Holbeck – Bringing The Outside In
Pyramid of Arts runs arts groups across the city for people with and without a learning disability. In Spring 2016, we worked with the Ribblehead group, which meets on a Friday morning, to create an exhibition for the Tetley Gallery in Holbeck.
Holbeck is a district of Leeds which lies on the Southern edge of the City Centre and has a population of about five-and-a-half thousand people. In the mid-19th Century, the area was one of the most densely populated parts of the city, with industry ranging from engineering works to flax spinning mills, but today it has suffered a significant decline. Many of the industrial buildings and warehouses have been demolished or fallen into disrepair whilst others have been repurposed as offices, pubs and apartments, as part of a programme of redevelopment. It is also the area of Leeds where Pyramid of Arts is based.
Photography by Matthew Bellwood
Over the course of the project, we thought about place – about the places where we live and work and about the ways in which we experience those environments. In order to do this, we went exploring. We split our time between The Tetley, where we were in residence, and Barkston House, where the group has its regular meetings. We went out on foot and in the access bus to try and capture a sense of the area in between these two locations. We visited places along the route and looked at pictures of the landscape. We went to The HUB, a working theatre underneath one of the arches of the Holbeck viaduct, and Artemis, an archive of unusual objects, which is run by the council for the use of local schools. We also talked to people who live and work in Holbeck and heard stories about its history. Along the way, we discovered that there was far more going on there than we initially imagined. The exhibition was our way of sharing what we found.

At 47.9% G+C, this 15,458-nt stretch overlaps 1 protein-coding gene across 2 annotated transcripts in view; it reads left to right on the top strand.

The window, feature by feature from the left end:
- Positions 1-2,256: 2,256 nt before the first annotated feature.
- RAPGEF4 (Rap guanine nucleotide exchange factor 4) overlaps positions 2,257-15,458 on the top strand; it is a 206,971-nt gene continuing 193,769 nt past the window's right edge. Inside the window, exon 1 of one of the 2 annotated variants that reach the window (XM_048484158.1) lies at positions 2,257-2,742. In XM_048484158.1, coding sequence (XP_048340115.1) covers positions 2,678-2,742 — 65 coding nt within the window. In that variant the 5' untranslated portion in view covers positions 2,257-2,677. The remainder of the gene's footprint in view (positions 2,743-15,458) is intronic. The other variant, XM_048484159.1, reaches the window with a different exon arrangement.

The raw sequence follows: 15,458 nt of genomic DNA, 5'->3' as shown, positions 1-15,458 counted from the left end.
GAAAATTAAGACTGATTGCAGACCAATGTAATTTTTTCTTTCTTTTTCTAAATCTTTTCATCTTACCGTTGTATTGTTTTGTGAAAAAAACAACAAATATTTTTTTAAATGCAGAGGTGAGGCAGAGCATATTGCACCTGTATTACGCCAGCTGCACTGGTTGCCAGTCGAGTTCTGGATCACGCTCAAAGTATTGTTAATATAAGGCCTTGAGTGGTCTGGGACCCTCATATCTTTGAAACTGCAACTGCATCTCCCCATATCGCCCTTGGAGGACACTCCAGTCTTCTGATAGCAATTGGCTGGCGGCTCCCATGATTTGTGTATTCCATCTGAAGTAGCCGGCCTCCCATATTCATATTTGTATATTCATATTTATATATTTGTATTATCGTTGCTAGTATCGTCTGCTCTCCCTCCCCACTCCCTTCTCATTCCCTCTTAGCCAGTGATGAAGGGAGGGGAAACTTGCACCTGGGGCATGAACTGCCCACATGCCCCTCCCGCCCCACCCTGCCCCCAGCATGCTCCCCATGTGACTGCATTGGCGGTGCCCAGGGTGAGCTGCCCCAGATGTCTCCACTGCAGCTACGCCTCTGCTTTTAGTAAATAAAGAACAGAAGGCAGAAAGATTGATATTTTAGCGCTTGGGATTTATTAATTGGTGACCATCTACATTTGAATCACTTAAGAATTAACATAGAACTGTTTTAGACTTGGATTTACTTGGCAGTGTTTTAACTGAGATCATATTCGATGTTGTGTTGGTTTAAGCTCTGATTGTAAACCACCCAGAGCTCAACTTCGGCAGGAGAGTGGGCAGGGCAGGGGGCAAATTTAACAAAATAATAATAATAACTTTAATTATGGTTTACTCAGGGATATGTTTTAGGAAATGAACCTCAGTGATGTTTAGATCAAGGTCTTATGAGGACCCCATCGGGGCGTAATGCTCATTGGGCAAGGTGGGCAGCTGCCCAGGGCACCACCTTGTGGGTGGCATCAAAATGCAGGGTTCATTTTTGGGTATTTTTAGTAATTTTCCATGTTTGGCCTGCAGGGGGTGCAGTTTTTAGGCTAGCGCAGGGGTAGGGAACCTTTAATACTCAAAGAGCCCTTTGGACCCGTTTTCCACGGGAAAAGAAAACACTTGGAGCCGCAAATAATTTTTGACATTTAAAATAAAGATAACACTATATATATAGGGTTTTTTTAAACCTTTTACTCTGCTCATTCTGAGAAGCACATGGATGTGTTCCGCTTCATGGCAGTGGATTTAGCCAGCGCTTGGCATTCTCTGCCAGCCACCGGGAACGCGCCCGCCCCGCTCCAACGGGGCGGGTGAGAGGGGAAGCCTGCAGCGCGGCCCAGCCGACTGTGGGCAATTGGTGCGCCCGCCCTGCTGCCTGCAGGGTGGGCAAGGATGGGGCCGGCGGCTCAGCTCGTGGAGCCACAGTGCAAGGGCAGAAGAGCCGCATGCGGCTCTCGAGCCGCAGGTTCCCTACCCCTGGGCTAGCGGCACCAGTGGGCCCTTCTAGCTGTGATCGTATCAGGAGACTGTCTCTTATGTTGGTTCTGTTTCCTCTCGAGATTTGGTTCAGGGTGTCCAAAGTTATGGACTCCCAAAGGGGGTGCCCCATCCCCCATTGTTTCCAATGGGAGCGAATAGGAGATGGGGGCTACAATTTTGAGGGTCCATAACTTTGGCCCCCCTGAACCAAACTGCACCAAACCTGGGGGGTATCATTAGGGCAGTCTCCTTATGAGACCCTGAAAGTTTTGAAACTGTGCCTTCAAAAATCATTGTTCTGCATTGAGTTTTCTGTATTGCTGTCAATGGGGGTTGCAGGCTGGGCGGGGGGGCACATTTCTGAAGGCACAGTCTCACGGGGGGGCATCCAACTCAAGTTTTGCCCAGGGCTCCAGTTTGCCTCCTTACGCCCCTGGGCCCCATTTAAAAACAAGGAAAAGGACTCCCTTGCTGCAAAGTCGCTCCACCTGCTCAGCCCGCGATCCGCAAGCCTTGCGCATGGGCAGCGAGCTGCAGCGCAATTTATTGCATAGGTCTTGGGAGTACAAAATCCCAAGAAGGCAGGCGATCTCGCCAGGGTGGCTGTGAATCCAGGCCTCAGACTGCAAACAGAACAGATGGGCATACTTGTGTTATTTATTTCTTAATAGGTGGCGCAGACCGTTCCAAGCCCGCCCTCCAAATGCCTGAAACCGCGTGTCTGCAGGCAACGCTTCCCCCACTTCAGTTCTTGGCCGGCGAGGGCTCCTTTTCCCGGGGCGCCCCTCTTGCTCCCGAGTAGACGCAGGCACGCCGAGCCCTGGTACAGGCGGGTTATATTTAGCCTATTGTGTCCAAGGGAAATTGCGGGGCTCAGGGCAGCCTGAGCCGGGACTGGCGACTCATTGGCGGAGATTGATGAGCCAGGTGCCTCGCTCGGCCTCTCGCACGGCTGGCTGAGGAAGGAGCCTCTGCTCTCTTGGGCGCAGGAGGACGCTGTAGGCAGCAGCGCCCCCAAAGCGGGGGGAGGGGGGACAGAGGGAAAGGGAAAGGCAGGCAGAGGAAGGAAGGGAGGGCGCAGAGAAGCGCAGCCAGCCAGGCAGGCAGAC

In putting it together, we thought about:
- the plants and flowers that are slowly reclaiming the landscape.
- the sounds that you can hear – both those that are made by people and those that come from the natural environment.
- the marks that people have left on the area – both deliberate and accidental.
- the people who live and work there.
We also paid particular attention to the ground, the walls and the sky.
The work we made was exhibited as part of Beyond Festival. The festival celebrates the fantastic work of artists, performers and musicians with learning disabilities in Leeds, and the organisations that support them. Made in Leeds TV made an article about the exhibition, which you can watch below.
The artists who worked on this project were:
Scott Anderson, Alison Andrews, Parveen Ayub, Adam Bainbridge, Matthew Bellwood, Simon Bradley, Maureen Duffy, Sophie Dumont, Dominique Ghatoara, Caroline Gilbert, Stephen Harvey, Naomi Hughes, Linda Korenika, Donna Lematy, Jonathan Lindh, Robin Lumb, Melanie Maddison, Brian Richardson, Kelly Shine, Andrew Speakman, Elliot Wigzell, Andrew Wonnacott
23) 23rd January
Based on the temple of Horus at Edfu in Egypt, Temple Works – a former flax factory in Holbeck – once had a grass roof with resident sheep.